Lauren Robertson of Cannabis Scientist recently interviewed Dr. Richard van Breemen about his research on cannabinoids and their ability to block cell entry of Sars-CoV-2.
“It’s been amazing!” says Dr. van Breemen. “All these years we’ve been doing research…” “… but very rarely does a project catch on so globally.” He boasts, “We are currently on 402,000 views for the paper.”
“As you might imagine, people were excited. Very excited.” Ms. Robertson writes about the discovery. “In fact, you may recall reading headlines that claimed smoking weed stops COVID-19. These claims were outlandish – but where there’s smoke, there’s fire (sometimes).”
Dr. van Breemen’s research focused specifically on the role of cannabinoid acids – CBD-A, CBG-A, and THC-A. These are ingredients found, mostly, in the raw plant. And though smoking the flower won’t do much, dietary supplements like raw Cannabis smoothies could be effective.
Van Breemen’s research team used a technique called Affinity Mass Spectrometry to discover that the three cannabinoids inhibited the virus’ spike protein. Then they combined CBD-A and CBG-A with the live virus and found that it blocked the infection of cells.
“I expected some pushback,” said Dr. van Breemen. “But, people really haven’t been criticizing it. I’ve even had phone calls from people to say thank you because they now understand why they didn’t get sick after attending a gathering where everyone else got Covid.”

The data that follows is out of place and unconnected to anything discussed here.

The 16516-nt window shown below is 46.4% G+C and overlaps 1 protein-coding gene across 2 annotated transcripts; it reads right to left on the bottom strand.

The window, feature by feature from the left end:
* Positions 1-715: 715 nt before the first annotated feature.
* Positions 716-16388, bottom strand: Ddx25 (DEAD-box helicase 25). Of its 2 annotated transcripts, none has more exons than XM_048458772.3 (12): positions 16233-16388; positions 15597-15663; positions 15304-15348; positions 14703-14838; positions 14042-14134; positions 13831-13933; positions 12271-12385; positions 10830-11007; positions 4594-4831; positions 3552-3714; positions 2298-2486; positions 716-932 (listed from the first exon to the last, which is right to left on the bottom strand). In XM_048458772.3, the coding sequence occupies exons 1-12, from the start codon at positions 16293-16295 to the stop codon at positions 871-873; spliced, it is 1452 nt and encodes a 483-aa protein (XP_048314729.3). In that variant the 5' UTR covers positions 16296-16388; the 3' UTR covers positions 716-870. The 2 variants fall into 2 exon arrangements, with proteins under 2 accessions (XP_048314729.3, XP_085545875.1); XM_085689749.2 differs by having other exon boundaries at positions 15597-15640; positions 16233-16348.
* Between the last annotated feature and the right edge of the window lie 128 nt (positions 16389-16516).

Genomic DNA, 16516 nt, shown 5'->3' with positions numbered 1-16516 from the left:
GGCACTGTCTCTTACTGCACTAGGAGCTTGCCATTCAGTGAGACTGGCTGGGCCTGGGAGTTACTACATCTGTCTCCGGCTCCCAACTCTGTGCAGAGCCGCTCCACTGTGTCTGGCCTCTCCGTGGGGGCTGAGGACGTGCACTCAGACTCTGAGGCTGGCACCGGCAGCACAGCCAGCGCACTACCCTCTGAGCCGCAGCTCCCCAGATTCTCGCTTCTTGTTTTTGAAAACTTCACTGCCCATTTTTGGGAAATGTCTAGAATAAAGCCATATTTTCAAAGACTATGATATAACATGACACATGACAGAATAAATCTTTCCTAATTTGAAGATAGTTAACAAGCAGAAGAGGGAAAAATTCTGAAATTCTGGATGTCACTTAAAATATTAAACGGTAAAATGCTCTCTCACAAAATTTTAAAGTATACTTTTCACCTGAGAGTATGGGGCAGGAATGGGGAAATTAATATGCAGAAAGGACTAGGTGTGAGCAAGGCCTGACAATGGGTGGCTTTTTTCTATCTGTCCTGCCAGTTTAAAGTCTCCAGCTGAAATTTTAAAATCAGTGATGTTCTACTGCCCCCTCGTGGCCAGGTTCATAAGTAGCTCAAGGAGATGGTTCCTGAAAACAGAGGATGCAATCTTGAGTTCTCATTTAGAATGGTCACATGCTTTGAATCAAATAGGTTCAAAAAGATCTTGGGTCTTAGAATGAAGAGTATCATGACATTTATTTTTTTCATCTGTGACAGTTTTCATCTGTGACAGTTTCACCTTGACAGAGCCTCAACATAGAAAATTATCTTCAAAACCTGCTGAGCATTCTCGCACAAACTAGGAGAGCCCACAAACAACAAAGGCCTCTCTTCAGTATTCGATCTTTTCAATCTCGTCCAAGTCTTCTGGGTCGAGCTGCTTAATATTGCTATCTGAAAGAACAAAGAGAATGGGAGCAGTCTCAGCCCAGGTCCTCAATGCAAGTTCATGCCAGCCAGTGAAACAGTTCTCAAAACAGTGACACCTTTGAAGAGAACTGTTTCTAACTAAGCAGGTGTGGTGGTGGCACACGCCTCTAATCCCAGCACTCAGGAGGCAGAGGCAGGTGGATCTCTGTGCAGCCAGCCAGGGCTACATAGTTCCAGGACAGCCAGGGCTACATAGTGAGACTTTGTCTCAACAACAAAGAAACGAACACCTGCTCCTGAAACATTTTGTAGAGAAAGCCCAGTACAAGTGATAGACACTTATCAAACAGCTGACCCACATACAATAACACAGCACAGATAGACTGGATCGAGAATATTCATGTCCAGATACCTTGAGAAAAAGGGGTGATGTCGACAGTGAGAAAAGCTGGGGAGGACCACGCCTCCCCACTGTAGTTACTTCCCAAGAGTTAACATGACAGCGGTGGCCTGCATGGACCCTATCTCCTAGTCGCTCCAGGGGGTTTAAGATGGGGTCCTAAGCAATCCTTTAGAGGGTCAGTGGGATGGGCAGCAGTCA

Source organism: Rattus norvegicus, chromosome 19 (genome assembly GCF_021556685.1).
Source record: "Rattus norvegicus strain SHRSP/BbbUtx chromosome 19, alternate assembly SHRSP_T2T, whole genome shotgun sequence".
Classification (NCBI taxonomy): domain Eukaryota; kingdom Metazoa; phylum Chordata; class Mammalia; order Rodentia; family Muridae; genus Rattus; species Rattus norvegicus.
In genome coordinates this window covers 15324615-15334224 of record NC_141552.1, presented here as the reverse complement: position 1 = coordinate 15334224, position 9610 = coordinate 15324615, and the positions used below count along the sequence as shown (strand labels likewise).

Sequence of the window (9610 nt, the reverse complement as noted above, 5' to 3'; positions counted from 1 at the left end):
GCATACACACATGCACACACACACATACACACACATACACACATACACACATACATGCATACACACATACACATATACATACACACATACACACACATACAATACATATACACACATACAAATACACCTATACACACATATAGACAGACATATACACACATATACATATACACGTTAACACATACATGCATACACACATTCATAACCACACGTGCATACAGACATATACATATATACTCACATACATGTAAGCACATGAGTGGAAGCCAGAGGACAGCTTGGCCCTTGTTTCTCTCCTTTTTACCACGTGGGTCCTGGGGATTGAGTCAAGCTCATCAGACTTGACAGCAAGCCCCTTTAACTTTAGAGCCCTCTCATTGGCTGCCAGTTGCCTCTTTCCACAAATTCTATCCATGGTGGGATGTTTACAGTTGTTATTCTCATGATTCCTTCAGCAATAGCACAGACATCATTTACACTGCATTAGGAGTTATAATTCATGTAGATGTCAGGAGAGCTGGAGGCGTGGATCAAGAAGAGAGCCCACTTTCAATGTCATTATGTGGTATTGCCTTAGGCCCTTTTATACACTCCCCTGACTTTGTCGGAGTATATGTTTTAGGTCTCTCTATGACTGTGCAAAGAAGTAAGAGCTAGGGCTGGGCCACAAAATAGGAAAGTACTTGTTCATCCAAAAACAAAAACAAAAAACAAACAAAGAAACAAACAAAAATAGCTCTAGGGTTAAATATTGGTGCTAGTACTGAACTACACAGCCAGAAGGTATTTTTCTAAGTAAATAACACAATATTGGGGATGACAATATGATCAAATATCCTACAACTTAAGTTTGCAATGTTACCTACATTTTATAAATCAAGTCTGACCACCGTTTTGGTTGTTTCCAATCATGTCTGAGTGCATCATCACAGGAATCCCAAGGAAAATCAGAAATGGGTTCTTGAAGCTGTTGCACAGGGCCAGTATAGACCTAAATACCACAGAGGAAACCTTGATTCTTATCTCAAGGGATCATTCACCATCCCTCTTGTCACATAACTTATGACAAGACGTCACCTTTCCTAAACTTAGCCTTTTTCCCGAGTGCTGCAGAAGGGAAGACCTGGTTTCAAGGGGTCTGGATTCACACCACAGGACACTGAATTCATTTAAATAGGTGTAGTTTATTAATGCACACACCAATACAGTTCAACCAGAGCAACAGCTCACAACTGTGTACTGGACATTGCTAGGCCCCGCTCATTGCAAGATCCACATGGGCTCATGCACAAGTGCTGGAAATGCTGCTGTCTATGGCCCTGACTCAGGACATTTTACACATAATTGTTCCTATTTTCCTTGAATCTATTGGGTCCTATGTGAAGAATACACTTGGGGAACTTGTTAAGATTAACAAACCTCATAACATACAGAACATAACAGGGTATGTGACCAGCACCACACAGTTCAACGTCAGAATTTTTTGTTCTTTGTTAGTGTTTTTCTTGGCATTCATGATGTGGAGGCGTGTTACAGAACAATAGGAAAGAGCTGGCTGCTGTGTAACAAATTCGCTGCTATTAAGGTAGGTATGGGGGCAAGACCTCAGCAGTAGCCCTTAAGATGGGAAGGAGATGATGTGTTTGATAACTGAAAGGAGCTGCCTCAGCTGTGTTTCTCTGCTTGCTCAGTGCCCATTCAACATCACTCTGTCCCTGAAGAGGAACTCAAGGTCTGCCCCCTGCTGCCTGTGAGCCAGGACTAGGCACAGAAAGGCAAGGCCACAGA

Dr. van Breemen has been interested in studying natural products as a source for drugs his entire career. He works at the Global Hemp Innovation center at Oregon State University. He got the idea to study Cannabis and Covid-19 after noticing a pattern that the top 10 states with the lowest Covid death rates were all states that had legalized Cannabis His wife, an epidemiologist, pointed out that this pattern had too many confounding variables and that he couldn’t draw any conclusions with confidence. . He also knew that studying Covid would keep his lab open during the pandemic.
During his study, Dr. van Breeman was surprised to find that only the three cannabinoids bound to the spike protein and that the decarboxylated CBD and CBG did not. He pointed out that the lab could only get a small amount of THC-A, not enough to do the live virus test. To get enough THC-A he would have had to apply for a special license.
“Every successful experiment brings up new questions,” says Dr. van Breemen. “There are so many experiments we’d love to do. We are only constrained by regulations and funding.”
I liked this story because it reminds me that there is a lot more to Cannabis than any of us might imagine and that it’s more than just smoking a good “dube”.
Jean Talleyrand, M.D.,